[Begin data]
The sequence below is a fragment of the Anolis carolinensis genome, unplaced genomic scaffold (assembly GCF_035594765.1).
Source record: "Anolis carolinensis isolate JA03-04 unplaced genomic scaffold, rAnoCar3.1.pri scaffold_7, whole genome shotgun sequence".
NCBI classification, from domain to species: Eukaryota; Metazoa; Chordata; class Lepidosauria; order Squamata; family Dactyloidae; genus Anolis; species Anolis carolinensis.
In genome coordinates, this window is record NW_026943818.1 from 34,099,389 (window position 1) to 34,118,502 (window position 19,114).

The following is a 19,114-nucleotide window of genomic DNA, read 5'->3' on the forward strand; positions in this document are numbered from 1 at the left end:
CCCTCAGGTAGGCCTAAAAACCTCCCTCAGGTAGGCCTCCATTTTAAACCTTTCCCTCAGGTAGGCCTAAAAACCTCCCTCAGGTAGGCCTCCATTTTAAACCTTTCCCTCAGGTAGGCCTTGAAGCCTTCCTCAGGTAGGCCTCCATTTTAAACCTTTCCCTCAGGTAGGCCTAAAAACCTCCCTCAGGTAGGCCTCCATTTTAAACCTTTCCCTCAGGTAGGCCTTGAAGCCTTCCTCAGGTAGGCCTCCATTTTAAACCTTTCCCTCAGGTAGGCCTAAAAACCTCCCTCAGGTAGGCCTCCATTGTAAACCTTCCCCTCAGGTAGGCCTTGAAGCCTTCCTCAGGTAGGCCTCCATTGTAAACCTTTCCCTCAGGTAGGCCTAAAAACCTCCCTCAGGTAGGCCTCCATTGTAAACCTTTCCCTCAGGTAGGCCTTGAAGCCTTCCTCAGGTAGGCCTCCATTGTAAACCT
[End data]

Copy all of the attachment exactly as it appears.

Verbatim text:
The sequence below is a fragment of the Anolis carolinensis genome, unplaced genomic scaffold (assembly GCF_035594765.1).
Source record: "Anolis carolinensis isolate JA03-04 unplaced genomic scaffold, rAnoCar3.1.pri scaffold_7, whole genome shotgun sequence".
NCBI classification, from domain to species: Eukaryota; Metazoa; Chordata; class Lepidosauria; order Squamata; family Dactyloidae; genus Anolis; species Anolis carolinensis.
In genome coordinates, this window is record NW_026943818.1 from 34,099,389 (window position 1) to 34,118,502 (window position 19,114).

The following is a 19,114-nucleotide window of genomic DNA, read 5'->3' on the forward strand; positions in this document are numbered from 1 at the left end:
CCCTCAGGTAGGCCTAAAAACCTCCCTCAGGTAGGCCTCCATTTTAAACCTTTCCCTCAGGTAGGCCTAAAAACCTCCCTCAGGTAGGCCTCCATTTTAAACCTTTCCCTCAGGTAGGCCTTGAAGCCTTCCTCAGGTAGGCCTCCATTTTAAACCTTTCCCTCAGGTAGGCCTAAAAACCTCCCTCAGGTAGGCCTCCATTTTAAACCTTTCCCTCAGGTAGGCCTTGAAGCCTTCCTCAGGTAGGCCTCCATTTTAAACCTTTCCCTCAGGTAGGCCTAAAAACCTCCCTCAGGTAGGCCTCCATTGTAAACCTTCCCCTCAGGTAGGCCTTGAAGCCTTCCTCAGGTAGGCCTCCATTGTAAACCTTTCCCTCAGGTAGGCCTAAAAACCTCCCTCAGGTAGGCCTCCATTGTAAACCTTTCCCTCAGGTAGGCCTTGAAGCCTTCCTCAGGTAGGCCTCCATTGTAAACCT